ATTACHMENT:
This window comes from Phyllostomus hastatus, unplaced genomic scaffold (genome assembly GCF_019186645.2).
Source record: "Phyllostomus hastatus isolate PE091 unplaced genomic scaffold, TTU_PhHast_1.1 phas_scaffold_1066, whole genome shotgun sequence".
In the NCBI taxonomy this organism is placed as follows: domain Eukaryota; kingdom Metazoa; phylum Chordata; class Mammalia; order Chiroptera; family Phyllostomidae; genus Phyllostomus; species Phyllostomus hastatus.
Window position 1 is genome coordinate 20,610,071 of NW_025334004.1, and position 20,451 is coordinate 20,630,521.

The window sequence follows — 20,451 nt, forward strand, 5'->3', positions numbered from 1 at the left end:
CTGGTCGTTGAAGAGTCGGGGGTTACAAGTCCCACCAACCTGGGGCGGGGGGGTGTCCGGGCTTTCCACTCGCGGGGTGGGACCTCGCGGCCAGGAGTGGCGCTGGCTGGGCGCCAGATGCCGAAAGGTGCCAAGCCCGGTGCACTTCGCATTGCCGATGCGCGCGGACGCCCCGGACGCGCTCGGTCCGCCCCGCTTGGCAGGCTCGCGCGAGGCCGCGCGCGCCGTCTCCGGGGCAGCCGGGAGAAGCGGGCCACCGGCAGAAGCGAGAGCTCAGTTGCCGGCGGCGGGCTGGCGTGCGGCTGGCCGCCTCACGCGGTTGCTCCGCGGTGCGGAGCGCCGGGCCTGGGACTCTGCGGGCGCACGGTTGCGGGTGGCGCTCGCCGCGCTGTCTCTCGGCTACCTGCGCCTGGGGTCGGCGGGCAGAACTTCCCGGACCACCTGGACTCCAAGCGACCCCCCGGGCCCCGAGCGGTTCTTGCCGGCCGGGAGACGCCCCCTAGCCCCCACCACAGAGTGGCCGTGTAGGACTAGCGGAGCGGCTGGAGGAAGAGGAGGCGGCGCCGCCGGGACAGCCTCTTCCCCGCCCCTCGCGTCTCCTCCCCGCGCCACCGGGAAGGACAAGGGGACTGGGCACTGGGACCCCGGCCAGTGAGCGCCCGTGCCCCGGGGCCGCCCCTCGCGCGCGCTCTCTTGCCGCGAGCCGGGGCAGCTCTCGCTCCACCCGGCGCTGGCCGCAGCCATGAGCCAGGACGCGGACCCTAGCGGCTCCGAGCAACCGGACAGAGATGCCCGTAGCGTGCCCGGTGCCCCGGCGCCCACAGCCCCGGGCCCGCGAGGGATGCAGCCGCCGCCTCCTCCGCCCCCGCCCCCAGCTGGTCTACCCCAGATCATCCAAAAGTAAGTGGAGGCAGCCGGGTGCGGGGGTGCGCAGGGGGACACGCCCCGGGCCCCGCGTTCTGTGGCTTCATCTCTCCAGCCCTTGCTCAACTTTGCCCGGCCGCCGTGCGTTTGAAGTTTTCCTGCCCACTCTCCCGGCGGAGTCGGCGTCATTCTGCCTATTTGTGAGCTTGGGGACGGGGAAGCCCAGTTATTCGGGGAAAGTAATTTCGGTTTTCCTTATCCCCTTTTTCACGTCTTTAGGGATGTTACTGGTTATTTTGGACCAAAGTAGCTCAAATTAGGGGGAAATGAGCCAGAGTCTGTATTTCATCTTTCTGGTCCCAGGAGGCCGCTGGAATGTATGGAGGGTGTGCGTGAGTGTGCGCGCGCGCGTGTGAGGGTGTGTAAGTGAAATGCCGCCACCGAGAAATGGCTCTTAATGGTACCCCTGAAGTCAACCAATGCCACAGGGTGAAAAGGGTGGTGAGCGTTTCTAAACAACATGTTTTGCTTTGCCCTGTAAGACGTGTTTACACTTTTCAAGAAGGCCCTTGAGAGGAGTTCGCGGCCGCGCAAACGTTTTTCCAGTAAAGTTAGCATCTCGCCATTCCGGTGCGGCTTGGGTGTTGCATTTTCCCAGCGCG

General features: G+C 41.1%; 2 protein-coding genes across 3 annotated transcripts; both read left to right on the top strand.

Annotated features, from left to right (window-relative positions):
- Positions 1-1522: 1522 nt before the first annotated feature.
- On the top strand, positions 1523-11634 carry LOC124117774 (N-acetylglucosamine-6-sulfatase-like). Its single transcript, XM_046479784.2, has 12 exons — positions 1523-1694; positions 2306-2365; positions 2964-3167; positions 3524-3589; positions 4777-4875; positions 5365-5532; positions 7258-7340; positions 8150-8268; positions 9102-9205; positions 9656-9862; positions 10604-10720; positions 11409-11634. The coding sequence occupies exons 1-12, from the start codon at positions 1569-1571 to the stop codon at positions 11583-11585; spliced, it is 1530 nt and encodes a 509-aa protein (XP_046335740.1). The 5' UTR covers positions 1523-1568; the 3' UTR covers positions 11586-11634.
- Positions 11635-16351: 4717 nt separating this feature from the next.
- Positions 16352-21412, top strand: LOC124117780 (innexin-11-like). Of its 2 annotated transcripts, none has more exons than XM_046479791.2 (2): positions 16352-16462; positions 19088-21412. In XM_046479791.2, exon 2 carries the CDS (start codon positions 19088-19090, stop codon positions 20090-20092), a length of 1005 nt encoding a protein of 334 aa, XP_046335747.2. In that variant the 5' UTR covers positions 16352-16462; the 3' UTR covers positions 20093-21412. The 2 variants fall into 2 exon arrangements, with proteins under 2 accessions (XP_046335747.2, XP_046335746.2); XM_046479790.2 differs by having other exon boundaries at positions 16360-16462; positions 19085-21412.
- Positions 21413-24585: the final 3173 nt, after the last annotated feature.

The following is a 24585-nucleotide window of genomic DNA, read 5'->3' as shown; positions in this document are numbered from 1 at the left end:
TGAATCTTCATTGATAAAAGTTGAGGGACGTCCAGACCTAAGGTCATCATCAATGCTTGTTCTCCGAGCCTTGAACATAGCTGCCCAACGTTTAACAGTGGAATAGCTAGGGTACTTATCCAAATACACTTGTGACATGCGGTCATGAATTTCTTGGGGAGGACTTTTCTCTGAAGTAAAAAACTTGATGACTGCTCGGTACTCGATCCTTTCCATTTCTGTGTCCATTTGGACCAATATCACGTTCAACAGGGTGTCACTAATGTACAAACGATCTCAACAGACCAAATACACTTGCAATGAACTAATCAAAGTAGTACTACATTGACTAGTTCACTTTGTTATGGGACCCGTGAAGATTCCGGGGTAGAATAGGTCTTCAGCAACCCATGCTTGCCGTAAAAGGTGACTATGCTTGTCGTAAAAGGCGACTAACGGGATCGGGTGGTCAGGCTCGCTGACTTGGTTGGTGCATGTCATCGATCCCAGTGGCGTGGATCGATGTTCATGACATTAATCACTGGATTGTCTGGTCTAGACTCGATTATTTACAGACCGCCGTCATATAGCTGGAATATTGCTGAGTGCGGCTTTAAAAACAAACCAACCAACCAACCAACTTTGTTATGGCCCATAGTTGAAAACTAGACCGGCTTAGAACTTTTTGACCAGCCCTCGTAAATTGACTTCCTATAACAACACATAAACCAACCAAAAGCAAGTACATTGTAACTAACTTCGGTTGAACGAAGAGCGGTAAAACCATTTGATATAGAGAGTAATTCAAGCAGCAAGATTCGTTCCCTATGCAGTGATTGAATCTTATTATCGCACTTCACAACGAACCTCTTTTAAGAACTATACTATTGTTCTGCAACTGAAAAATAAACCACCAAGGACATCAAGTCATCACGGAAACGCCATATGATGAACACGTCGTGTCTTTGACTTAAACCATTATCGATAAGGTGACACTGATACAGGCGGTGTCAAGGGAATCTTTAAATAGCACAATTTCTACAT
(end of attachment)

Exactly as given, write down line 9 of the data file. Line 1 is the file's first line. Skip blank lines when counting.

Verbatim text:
- Positions 1-1522: 1522 nt before the first annotated feature.